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October 24, 2007

Sustainable Standards at Work

Food_news In another 10 years, you're going to see Sustainable Standards everywhere. We'll be able to read them as easily as we read a nutrition label on food packaging. Hop on over to Sustainable Food News and read down their list of articles on the right. I don't think it'll matter what day you look. You'll see one story covering which store offers Certified USDA Organic food, another story on examples of what makes something organic or not and a third story on who got busted for not following the rules. What happens then? They get de-certified. What happens after that? Bad press and then their market falls off. Good Standards, work.

Standards are the laws of the free market - and more often than not, citizens are the neighborhood watchdogs. With cell phone cameras, videos, and instant messaging there is no place to hide a bad practice. Citizen journalists are also becoming citizen market police. That's what happened at the recent de-certification of one of California's biggest organic milk farms.

Bgp_small Over on Big Green Purse you can see a list of Standards that women need to know about. They cover food, furniture, textiles, apparel, cosmetics, lighting, energy... as well as what makes something fair trade or not so fair... Part of the continuing education here and over on Big Green Purse will be covering Sustainable Standards and the products that live up to the expectations. You heard about the lead in painted toys, right? How about lead in lipstick? It made me think twice and look at Diane's list to see if my brand was on it.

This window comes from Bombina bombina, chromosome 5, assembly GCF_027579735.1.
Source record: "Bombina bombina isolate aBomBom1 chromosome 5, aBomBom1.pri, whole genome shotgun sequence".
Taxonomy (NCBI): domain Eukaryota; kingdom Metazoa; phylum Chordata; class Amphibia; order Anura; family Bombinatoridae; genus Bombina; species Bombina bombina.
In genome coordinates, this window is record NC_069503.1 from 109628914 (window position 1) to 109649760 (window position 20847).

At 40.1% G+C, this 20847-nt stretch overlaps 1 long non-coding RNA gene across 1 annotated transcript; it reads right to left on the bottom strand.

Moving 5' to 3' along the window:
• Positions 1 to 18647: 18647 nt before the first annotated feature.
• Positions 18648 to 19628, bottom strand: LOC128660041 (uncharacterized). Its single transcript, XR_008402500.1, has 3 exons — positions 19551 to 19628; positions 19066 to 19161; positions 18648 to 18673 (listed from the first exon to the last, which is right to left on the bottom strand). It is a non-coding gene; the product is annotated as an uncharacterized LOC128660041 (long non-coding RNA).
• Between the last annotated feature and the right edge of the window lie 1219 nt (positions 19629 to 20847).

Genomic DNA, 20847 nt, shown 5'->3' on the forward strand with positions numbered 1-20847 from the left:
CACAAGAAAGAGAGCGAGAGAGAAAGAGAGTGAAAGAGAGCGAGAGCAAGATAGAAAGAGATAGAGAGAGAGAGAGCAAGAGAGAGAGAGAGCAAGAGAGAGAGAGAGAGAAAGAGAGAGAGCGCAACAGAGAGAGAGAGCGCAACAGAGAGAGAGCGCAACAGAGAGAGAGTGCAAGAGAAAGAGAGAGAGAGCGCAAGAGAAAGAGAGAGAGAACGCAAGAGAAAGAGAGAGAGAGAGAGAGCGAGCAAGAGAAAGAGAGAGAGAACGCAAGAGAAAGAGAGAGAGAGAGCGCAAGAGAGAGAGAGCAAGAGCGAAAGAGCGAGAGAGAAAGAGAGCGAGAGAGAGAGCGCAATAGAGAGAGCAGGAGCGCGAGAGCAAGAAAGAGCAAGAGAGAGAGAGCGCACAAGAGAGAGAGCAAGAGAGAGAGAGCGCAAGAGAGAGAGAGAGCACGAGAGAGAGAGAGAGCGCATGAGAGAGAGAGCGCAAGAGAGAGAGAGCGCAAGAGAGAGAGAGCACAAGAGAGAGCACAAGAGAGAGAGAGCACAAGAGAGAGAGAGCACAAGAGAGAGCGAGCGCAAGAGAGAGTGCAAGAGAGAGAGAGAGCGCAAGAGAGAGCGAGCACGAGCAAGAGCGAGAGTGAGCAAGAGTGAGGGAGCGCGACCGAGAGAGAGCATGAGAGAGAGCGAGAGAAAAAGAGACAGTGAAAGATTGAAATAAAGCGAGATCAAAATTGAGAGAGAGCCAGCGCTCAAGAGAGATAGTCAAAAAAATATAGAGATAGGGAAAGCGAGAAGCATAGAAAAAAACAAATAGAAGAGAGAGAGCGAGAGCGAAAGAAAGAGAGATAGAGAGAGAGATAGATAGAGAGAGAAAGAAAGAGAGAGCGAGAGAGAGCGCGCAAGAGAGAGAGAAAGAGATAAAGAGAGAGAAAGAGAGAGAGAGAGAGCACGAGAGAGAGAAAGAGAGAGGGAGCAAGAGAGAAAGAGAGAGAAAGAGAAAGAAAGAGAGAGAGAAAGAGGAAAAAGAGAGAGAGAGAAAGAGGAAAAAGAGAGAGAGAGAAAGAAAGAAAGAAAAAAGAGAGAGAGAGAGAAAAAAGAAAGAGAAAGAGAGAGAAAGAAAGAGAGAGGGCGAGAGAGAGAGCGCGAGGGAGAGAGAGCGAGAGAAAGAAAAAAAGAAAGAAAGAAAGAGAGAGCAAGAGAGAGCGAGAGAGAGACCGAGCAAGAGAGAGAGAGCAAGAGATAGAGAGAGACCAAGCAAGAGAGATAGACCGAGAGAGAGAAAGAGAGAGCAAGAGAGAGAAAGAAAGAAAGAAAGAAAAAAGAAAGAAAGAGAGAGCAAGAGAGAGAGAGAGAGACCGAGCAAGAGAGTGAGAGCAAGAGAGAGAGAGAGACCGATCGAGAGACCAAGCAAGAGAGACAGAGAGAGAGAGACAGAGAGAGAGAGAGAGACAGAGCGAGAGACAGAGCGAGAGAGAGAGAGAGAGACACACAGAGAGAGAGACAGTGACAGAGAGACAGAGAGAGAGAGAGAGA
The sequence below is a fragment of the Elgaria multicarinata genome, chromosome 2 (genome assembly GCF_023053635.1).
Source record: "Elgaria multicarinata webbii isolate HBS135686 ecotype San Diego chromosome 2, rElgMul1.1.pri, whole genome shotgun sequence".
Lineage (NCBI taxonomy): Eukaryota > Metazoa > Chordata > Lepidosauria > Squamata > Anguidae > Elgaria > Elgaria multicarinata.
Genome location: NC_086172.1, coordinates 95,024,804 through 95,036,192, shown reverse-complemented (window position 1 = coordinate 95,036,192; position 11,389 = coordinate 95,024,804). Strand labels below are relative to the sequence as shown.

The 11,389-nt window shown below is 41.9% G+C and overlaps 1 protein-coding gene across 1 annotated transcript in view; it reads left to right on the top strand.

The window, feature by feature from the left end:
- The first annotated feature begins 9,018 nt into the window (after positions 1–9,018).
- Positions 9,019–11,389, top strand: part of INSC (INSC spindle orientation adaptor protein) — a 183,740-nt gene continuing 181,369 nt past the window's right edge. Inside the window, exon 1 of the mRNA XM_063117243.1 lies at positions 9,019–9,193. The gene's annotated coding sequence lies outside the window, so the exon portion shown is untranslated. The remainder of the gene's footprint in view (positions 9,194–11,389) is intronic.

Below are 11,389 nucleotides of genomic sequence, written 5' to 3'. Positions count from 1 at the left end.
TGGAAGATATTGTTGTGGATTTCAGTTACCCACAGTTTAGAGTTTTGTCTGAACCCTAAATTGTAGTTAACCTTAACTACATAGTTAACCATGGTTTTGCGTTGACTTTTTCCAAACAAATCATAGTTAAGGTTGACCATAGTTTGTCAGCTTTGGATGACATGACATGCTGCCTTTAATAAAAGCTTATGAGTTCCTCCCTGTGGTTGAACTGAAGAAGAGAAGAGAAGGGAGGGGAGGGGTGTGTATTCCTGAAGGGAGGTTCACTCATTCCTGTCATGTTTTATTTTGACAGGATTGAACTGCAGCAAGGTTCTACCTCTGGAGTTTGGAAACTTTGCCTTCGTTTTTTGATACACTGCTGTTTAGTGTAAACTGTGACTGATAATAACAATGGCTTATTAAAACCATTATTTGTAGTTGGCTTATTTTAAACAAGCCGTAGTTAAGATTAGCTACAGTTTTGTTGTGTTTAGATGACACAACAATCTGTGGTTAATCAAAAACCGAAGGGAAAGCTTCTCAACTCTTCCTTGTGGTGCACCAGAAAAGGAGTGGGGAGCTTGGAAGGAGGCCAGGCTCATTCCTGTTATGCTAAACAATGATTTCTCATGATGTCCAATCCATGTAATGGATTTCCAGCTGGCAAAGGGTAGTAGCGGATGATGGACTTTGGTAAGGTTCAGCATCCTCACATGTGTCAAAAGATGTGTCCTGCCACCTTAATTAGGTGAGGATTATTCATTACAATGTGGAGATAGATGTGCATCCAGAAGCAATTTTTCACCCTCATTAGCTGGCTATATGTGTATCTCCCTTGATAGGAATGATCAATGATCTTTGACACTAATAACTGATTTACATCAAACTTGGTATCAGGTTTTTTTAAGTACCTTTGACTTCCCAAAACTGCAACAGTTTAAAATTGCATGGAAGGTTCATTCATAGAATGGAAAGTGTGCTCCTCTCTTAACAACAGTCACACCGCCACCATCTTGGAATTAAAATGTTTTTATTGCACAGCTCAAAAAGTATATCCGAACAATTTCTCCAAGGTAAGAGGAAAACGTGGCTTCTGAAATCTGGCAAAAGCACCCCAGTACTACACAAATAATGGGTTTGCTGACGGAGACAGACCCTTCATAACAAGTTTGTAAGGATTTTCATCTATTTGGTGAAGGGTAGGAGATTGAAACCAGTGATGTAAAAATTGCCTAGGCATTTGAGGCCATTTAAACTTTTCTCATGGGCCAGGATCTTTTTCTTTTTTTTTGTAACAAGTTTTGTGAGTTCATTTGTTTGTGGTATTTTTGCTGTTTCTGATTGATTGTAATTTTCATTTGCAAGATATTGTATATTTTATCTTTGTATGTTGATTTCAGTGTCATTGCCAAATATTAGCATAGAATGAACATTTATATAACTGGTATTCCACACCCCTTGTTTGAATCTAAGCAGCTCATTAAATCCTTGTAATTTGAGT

Diane is adamant about encouraging all of us to shift $1000 of our everyday buying habits over to $1000 of "green and people/planet safe" buying habits. But who can you trust? Which Standards? Diane has listed a few to start asking for.

Keep in mind that most standards are new to the world of retail. It took the USDA Organic about 10 years to become established. The LEED Standard, the defacto standard for commercial and residential green buildings, is also about 10 years old. Have you ever heard of it? From now on, if you are buying, selling or refabbing your home, you will.

Smart_certified USDA Organic is a government standard as is Energy Star. LEED, SMART, FSC and other are standards were created through years of consensus voting across a balance group of interests including trade associations, manufacturers, retailers, government, environmental groups... you can see why they take years to develop and get approved. Democracy takes time.

One last thing that will make this even more interesting? The world stage. Whatever we decide to buy in our stores will have a profound affect on the families of the world. Corporations have no boundaries.

Rewiring our habits won't be a no-brainer. With any luck, we'll be more engaged than ever, setting our own benchmarks for a sustainable world.

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